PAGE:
Ethical Proponents of Patient End-of-Life Decision Making Using Functional Magnetic Resonance Imaging Techniques

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Major medical advancements have revolutionized the field of medicine in recent years, including procedures such as the one undertaken by Dr. Adrian Owen and his research team regarding the use of functional magnetic resonance imaging (fMRI) to detect levels of consciousness in permanently vegetative state (PVS) patients. Similar to other medical interventions, this technique has led to ethical dilemmas amongst members of the medical community, regarding the ability of PVS patients and their families to make decisions regarding the withdrawal of life-sustaining interventions.  Prior to this discovery, little exchanges of information had been done with patients who have been diagnosed as being in a PVS.  Furthermore, initial findings from the research that has been undertaken may help support the notion that this technique should play a role in allowing patients and their families to make choices in regards to end of life decisions, despite their physical and mental state. Initial findings have led to two distinct arguments within the ethical realm surrounding the idea of asking these patients questions regarding end-of- life decisions and what can and should be done to improve their quality of life. The context of this paper will be supported by the ideas behind individuals right to life supporting the direction of health care moving patient autonomy. Thus, I believe that patients that have successfully undergone Dr.Owen’s technique should have the right to make their own choices regarding end of life decisions as supported by the principles of liberalism due to their conscious awareness of their surroundings.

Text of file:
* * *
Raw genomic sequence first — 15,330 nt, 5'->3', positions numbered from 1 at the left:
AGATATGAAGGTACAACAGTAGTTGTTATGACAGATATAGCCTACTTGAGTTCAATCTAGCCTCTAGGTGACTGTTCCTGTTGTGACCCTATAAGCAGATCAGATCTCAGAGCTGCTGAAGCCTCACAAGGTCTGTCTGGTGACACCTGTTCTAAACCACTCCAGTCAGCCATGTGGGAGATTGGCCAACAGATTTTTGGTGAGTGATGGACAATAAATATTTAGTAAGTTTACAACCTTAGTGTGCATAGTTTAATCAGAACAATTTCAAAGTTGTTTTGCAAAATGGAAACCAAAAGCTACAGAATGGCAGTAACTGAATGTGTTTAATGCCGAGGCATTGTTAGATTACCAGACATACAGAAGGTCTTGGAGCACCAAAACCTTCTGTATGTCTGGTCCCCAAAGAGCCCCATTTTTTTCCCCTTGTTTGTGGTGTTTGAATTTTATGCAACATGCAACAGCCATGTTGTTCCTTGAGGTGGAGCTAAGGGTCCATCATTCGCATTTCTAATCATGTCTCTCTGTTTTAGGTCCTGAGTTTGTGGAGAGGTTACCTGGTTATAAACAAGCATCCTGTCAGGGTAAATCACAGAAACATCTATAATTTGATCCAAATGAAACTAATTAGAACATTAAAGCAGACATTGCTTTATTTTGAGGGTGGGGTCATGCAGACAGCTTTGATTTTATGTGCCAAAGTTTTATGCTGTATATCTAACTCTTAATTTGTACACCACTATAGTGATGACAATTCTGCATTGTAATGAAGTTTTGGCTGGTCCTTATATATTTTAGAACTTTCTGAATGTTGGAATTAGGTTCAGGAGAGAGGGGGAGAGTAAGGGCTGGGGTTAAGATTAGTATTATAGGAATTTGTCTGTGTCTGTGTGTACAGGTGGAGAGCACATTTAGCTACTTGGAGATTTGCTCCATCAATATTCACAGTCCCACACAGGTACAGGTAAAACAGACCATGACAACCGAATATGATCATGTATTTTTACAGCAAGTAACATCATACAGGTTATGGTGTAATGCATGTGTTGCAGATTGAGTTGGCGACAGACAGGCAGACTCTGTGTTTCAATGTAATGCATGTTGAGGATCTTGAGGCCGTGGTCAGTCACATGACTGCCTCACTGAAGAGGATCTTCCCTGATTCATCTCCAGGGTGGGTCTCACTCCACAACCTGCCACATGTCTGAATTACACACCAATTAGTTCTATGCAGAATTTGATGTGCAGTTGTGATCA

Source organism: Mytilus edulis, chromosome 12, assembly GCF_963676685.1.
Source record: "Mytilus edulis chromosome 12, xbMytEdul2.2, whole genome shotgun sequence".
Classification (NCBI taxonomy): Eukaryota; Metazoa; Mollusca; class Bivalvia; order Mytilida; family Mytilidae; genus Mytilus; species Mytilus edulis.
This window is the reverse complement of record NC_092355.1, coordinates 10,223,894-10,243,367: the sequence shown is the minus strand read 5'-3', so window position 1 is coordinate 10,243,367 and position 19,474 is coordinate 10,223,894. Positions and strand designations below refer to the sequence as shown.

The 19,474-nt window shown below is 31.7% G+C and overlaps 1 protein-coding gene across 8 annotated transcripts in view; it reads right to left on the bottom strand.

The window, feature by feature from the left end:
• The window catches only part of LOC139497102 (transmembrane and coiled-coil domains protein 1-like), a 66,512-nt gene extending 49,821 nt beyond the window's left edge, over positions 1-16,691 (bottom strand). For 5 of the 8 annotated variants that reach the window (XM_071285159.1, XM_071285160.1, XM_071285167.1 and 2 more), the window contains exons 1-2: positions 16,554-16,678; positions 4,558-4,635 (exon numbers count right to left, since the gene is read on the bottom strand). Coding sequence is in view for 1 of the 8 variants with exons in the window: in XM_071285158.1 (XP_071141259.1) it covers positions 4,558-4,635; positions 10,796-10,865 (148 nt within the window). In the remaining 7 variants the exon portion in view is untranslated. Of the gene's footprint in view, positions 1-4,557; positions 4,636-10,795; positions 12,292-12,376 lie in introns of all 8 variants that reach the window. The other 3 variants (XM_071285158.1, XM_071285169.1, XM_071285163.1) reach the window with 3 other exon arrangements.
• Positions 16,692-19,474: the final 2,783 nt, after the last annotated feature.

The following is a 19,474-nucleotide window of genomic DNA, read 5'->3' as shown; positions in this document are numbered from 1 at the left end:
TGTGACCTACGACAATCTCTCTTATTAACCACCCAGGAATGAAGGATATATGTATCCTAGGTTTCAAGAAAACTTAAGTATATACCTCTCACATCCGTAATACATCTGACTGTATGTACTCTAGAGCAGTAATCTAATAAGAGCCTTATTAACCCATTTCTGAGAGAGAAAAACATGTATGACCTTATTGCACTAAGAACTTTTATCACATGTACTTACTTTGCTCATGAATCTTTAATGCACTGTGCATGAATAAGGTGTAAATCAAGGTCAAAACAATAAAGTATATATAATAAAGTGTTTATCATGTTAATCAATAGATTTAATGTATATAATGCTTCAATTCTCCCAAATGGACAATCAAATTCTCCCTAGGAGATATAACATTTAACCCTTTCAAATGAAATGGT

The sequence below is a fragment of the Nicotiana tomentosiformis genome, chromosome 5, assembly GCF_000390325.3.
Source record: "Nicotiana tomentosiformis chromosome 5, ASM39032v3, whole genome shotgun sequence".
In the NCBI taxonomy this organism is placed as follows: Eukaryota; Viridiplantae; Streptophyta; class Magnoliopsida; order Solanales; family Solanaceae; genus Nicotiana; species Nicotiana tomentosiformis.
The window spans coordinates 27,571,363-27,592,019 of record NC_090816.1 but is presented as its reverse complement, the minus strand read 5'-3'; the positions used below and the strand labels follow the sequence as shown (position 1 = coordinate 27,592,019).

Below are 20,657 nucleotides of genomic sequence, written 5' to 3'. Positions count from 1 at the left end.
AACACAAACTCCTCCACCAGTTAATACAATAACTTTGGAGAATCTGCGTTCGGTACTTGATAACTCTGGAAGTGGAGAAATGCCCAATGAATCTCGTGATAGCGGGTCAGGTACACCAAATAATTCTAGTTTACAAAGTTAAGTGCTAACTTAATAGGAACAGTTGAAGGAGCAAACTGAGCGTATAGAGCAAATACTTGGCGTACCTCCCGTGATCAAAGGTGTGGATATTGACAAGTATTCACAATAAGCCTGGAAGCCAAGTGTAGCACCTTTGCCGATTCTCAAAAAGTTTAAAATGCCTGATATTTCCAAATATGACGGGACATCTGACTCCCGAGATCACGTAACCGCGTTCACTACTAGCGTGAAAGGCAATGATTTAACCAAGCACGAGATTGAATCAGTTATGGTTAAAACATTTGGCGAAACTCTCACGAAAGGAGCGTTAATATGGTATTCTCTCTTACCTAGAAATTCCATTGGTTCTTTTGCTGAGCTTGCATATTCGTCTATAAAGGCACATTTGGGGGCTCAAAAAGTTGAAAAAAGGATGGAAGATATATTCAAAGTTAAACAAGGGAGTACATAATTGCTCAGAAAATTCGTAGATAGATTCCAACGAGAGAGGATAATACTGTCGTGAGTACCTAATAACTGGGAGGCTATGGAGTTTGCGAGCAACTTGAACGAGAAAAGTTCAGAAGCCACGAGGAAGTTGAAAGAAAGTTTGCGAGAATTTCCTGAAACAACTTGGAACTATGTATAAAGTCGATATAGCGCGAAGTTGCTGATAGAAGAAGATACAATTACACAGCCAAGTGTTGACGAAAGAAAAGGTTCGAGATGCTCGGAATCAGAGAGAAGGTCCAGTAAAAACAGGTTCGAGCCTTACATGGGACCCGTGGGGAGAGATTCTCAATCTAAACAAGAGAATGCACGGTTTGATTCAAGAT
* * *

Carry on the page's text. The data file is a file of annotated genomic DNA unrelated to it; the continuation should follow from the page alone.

Within the past few months, a breakthrough has been seen in regards to patients who have experienced traumatic brain injuries leaving them in vegetative states. This breakthrough method involves monitoring real-time brain activity with the use of an fMRI- by visualizing the flow of oxygenated blood through the brain as the patient answers specific questions (Mole, 2012). Patients are therefore trained and instructed to imagine doing tasks such as playing tennis to simulate the answer no, and to visualize walking through their homes as yes (Blackwell, 2013). Thus, when being asked questions the thoughts from the patient cause different regions of the brain to light up and is then captured on fMRI scans which captures brain activity over time (Blackwell, 2013).  This method is the first technique that has shown clinically vegetative patients answering questions pertaining to their condition (Mole, 2012).

Prior to the discovery of this technique, it was noted that PVS patients were seen to be unable to respond to stimuli from the outside world. Patients in permanently vegetative states (PVS) have been characterized as being “awake”; mainly due to the fact that their eyes are open (Blackwell, 2013).  However, they were thought to be incapable of responding to any form of stimuli or possessing any form of thinking capabilities (Blackwell, 2013). It has been noted that some PVS patients may emerge to higher levels of consciousness, however many others remain unchanged for years in a vegetative state (Blackwell, 2013).  Thus, Dr. Owen’s findings help to support the idea that if these patients are indeed conscious, then PVS patients in these should have authority to make their own decisions regarding the removal of life support.

            Similar to other medical interventions and techniques, these recent findings have raised several ethical questions. One question relates to Owen’s technique of testing consciousness itself. Dr. Owen’s findings have been contested on the findings that these individuals are not conscious and that the findings should have no bearing on end-of-life decisions. I will not deny that the technique does require improvement, however, I feel that it does offer some insight into initial stages of testing the levels of consciousness in PVS patients. Generally, it is agreed that this technique relays an opportunity for these patients to provide important information pertaining to things such as pain and discomfort (Cyranoski, 2012).